Still, I loved this book almost as much as I love chocolate cake (which is saying a lot). Angier does an amazing job of unraveling some of the mysteries of biology and behavior. Also, Angier's celebratory tone is refreshing. I really liked that this is not just a factual book with health tips, which has been done, and is often done badly. Angier's research smashed so many of my previously held ideas about femininity to bits, and I love books that can challenge your ideas to that extent. This book is guaranteed to make any reader rethink her ideas of what it means to be a woman.

Friday, July 18, 2008

More blog neglect. I spent about four hours today reading Robinson Crusoe for a book club I belong to. That sounds odd. Why in the world would a book club choose Robinson Crusoe? Did you know it was published in 1719? Anyway, I spent my day off from work trying to catch up and meanwhile neglecting the blog. It's an interesting book--being stranded alone on a desert island seems like it would be sad, but in some ways it would be pretty awesome. I think it would be cool to have an island you could escape to whenever you want.

Tuesday, July 15, 2008

In the garden

I now have access to a digital camera--very exciting. I took these pictures in my backyard on Saturday.

Friday, July 11, 2008

I've missed journaling this whole past week. I get home from work tired and lacking the motivation to make a few notes about what happened that day. I should, since some funny/interesting/important things happen every day that I will want to remember later. Funny how when I didn't have a job I would write about the most inane things: Went to the store. Went to the library. Watched a movie. Now more interesting things are happening and I write nothing.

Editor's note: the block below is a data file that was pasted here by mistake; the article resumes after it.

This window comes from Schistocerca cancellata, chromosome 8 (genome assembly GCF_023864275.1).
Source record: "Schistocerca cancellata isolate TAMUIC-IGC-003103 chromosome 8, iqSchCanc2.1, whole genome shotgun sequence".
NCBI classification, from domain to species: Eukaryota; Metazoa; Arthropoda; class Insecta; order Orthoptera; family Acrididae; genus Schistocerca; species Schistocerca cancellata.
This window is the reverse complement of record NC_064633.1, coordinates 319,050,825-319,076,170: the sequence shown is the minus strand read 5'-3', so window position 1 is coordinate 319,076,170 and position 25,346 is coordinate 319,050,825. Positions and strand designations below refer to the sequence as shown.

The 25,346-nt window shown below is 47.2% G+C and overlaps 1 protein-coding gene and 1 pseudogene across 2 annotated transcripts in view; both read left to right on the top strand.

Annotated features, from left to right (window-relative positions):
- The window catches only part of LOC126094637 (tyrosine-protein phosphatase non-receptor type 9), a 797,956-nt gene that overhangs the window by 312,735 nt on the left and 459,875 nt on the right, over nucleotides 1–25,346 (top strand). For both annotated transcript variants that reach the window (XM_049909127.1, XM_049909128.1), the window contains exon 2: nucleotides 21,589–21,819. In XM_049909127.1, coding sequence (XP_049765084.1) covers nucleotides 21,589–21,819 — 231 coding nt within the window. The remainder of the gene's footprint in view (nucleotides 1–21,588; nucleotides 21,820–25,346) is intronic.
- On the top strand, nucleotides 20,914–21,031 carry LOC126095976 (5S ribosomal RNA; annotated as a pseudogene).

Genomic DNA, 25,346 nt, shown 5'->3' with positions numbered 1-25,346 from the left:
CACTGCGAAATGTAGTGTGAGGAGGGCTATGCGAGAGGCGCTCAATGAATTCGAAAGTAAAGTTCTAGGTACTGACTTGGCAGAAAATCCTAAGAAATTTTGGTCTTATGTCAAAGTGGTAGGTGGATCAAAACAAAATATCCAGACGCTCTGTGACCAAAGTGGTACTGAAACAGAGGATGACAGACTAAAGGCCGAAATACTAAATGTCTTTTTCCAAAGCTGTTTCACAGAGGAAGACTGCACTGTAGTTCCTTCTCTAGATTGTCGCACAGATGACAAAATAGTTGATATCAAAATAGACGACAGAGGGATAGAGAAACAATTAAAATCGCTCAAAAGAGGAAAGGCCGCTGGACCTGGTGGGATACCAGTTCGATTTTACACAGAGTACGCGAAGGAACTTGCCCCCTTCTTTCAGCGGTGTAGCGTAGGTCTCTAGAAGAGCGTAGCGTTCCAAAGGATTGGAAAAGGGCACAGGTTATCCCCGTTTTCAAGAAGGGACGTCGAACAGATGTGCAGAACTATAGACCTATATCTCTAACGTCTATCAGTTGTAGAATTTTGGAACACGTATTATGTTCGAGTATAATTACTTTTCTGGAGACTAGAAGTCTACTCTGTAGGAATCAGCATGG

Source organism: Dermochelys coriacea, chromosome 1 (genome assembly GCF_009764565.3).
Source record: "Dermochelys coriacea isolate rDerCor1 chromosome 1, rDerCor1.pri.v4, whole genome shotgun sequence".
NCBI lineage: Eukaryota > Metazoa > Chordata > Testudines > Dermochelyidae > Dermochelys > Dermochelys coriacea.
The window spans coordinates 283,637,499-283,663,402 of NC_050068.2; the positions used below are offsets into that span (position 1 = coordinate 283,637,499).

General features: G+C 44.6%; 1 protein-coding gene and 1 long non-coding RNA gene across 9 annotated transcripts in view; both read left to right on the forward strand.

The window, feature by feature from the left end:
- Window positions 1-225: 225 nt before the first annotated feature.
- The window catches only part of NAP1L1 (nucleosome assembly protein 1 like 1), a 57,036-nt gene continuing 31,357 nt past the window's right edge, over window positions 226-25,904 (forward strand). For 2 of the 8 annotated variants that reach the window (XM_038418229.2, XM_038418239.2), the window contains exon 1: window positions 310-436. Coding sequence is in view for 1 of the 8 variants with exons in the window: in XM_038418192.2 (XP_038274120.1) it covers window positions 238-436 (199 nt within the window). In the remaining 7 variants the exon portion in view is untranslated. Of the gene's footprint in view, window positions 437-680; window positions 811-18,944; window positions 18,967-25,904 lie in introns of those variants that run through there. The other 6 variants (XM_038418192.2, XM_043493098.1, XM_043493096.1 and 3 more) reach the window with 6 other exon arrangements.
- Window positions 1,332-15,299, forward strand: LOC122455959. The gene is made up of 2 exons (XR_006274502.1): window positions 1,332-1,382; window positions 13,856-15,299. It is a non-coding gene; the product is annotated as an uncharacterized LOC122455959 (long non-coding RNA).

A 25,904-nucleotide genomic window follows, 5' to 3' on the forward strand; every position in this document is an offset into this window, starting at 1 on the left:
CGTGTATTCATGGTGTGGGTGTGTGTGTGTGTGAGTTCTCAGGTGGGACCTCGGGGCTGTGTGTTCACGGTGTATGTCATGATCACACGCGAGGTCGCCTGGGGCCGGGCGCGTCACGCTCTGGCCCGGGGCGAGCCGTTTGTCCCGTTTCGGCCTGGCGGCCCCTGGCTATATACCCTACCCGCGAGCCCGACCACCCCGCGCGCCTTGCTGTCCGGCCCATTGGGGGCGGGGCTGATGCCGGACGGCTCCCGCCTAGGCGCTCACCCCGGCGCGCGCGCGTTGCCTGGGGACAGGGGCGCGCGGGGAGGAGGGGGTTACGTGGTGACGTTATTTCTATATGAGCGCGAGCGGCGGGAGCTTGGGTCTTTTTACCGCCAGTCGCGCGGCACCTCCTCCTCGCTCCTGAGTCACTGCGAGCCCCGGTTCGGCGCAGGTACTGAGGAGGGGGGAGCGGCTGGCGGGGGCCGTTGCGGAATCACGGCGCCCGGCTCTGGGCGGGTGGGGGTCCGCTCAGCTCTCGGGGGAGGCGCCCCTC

Yesterday was a monster day. I got out of work at 7. Then I went to my Spanish class for an hour. After that, I planned to meet a friend for her birthday dinner at a sushi restaurant across town. I was overbooked--class ended at 8:15 and the party had started at 7:30. I knew I wouldn't have time to stop at home, so after class I changed out of my work clothes into my "party clothes" (a skirt!) in the car.

The restaurant was crowded and club-like with loud dance music pumping out from the speakers. I said "Happy Birthday" to the birthday girl, a former classmate, and introduced myself to the other dinner guests, two girls and a guy, none of whom I'd previously met. I watched enviously as they finished eating plates of chicken teriyaki and rice. I had been too busy to eat dinner that day and I was starving. My dinner companions allowed me to pilfer off their plates while I waited for a tuna roll I ordered to arrive.

Talk centered around Brazil, where some members of the group had recently gone on vacation. I was out of the loop there, but my friend was good about including me in the conversation, which I was grateful for. We gave the obligatory updates about what we were doing for work and school.